21. Presentations

Presentations on campus provide an opportunity to show your colleagues and institution what the FLC has produced.

If you have more than one FLC in your FLC Program, another presentation approach is to have a teaching and learning expo that consists of posters that members of your FLCs present. This provides an excellent PR opportunity (invite the president, provost, and deans). It is also a way to recruit for the coming year.

Peer-reviewed presentations at national conferences make the projects presented into SoTL enhance the prestige of your FLC, and share the findings of FLC individuals and teams with colleagues in higher education.

The following document gives some strategies for reassuring and encouraging faculty to make a presentation on campus or at a conference.



Individual or small group presentations at a campus seminar, workshop, or retreat, are usually 40 to 45 minutes in length. At Lilly Conferences, there may be some available at 60 or 75 minute time intervals. Poster sessions are also a possibility, especially if this is your first foray into presenting SoTL. Your audience will include people from a variety of disciplines.

You, An Expert?

You may have concerns about presenting about teaching and learning on campus and at a national teaching conference. After all, it takes years to become qualified in your discipline. However, the topic of teaching and learning in higher education is a new discipline where there are relatively few experts. All instructors are welcome to share innovations that add to the growing, but small knowledge base of teaching and learning in higher education. (The discipline of K-12 education is much more established, so don’t confuse the two.)

The culture at these retreats and conferences is supportive, not competitive. They are not the same as disciplinary conferences where often one’s role becomes critical and competitive. You will find that your audience will be helpful and positive in offering suggestions and references for your further investigation. They will welcome you to a community that is developing the scholarship of teaching.

Topic Selection

Teaching project

Consider a progress report which includes your initial problem or opportunity, your proposed solution, and what you have done so far. If you have the learning outcome results from the first semester, that is a bonus. If the results are disappointing, they are still worth reporting so that others may modify a try at the same thing. Those in your audience may have suggestions, and that “helpful, contributing feeling” is a positive one for an audience member.

Seminar topic

If there is a teaching and learning topic from a seminar or experience that has interested you, do some background reading and present on this, for example, decentering your classroom, student intellectual development, writing, using group work, etc. This might be particularly interesting as a team presentation in which more than one discipline is involved.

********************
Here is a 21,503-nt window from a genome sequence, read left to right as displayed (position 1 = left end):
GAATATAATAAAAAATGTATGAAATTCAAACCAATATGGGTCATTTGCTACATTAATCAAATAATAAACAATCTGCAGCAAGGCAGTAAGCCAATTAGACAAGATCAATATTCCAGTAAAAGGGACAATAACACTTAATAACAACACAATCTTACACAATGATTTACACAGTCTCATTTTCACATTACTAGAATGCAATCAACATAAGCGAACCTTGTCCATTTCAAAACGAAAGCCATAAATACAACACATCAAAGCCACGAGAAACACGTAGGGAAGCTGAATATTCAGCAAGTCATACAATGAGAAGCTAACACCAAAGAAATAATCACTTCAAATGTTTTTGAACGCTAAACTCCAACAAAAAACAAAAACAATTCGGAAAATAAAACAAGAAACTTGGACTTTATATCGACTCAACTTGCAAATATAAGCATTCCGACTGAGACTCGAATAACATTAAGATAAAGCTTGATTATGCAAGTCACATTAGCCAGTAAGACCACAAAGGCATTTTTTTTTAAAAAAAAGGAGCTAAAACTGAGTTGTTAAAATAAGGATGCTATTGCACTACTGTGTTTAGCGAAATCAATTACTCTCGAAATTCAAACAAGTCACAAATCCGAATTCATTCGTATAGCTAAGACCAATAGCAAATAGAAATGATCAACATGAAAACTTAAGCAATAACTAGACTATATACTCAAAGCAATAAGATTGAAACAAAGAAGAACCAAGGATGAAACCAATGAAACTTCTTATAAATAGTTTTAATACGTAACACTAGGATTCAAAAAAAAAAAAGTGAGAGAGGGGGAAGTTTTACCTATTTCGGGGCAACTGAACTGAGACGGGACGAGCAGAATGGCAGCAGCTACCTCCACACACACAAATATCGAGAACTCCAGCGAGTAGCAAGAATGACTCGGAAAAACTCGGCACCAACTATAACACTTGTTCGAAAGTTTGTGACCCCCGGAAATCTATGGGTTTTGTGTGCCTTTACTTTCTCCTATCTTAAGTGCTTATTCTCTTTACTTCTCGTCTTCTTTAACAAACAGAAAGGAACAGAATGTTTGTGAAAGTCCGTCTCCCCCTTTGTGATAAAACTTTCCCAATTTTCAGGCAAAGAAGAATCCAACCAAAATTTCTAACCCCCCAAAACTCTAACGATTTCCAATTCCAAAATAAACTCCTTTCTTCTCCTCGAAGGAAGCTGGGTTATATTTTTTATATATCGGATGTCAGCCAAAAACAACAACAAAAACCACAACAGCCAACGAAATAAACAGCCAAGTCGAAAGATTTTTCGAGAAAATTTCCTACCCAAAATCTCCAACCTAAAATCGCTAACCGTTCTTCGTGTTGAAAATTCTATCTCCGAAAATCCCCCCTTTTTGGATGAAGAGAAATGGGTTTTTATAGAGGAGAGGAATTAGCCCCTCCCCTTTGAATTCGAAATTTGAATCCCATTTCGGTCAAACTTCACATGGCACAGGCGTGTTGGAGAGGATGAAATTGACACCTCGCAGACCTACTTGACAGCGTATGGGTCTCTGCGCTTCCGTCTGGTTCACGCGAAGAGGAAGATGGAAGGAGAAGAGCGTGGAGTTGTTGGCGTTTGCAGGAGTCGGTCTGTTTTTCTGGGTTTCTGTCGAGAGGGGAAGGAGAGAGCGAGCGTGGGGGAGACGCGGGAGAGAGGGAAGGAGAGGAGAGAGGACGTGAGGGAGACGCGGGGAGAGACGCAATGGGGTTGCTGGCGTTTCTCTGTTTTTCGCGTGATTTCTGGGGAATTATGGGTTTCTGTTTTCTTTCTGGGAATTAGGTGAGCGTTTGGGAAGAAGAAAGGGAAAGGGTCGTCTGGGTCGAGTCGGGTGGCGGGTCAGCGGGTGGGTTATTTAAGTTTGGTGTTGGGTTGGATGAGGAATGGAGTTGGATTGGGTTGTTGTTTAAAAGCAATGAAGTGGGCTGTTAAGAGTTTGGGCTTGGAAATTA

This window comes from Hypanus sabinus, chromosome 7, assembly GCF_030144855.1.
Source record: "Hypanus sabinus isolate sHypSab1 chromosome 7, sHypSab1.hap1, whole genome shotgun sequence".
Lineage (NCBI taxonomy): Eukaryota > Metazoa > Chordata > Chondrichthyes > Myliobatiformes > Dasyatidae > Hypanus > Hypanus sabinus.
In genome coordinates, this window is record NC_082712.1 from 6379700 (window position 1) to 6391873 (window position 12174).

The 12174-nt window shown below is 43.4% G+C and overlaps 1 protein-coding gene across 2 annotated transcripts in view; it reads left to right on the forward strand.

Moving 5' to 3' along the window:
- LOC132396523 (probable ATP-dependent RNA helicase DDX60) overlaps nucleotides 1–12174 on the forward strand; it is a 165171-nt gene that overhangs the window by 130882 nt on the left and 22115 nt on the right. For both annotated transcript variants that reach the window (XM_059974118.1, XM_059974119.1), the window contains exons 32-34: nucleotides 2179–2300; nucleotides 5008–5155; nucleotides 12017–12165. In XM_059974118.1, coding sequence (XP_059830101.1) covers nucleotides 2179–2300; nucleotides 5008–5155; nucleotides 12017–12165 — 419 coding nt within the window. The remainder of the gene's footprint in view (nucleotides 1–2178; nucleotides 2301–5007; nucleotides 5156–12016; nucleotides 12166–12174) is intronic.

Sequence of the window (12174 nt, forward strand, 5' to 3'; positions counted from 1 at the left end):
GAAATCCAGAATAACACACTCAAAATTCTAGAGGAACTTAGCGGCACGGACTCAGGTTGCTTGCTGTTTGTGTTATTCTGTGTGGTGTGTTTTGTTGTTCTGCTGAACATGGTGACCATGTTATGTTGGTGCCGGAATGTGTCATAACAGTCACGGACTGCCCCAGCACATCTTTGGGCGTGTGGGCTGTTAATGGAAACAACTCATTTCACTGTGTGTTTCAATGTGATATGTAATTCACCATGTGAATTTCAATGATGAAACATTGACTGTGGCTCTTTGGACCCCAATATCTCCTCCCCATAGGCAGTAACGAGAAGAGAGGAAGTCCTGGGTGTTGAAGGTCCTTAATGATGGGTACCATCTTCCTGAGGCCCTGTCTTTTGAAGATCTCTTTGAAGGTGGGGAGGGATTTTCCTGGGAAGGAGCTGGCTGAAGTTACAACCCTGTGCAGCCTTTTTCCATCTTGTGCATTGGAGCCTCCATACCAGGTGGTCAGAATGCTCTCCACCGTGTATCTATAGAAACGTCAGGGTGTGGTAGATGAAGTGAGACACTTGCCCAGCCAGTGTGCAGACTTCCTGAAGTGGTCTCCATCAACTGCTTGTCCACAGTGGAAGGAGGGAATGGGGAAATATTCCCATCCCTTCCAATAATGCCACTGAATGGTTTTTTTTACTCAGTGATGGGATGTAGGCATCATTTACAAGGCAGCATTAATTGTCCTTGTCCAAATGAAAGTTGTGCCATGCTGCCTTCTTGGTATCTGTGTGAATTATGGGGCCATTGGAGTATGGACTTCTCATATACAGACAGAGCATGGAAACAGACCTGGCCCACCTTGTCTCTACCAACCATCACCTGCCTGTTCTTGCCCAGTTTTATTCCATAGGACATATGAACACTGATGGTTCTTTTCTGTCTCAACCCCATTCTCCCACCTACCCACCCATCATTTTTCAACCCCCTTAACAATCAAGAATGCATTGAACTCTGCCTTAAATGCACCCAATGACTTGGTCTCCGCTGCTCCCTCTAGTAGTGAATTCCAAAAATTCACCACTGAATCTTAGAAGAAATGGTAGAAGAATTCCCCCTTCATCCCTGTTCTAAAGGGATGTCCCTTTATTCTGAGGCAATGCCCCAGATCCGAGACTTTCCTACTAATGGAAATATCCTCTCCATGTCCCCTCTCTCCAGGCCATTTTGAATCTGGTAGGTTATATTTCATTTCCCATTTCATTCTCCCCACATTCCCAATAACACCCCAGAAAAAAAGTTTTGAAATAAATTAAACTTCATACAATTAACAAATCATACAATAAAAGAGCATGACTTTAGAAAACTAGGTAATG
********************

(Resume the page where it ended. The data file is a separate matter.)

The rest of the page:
Joint Presentations

With colleague, mentor, and/or student associate

Consider the possibility of presenting with one of your learning community colleagues, your mentor, and/or your student associate. In this case, your FLC Program might be able to fund your team member’s journey to a Lilly Conference.

Presentations by the entire faculty learning community

The whole group may wish to do a presentation about the community topic or your cohort group experience: For example, the experience of junior faculty members or senior faculty members, or learning about a topic such as problem-based learning across several disciplines.

Presentation Strategies


Be sure to have handouts that include any overheads or PowerPoint. To make your presentation scholarly, include references to articles or books you have cited or read in order to learn what others have done or what has helped form your solutions to a teaching problem or opportunity.

Time for questions and discussion

Be sure to allow 25% of your time for this. Audience members want to share their experience with you and the group. Sometimes people will say that this is the most important part of your session. Take a deep breath and sacrifice content for dialogue.

Model your topic

If your topic is learning in groups, include a small group activity in your session; if it is about classroom assessment techniques, include one in your session.

Include student work

If your session is about writing, include some student writing; if it is about student intellectual development, include some student work illustrating movement on some scale; if it is about using the Web, include some student reports.


Your session will be evaluated by the participants. Use this feedback to improve your presentation for the next time.


Consult your learning community facilitator and FLC Program Director as to the suitability of writing up your session as a manuscript for a referred journal or an article in a teaching magazine.

This project has been supported in part by grants from the US Department of Education Fund for the Improvement of Post-Secondary Education (FIPSE) and the Ohio Board of Regents.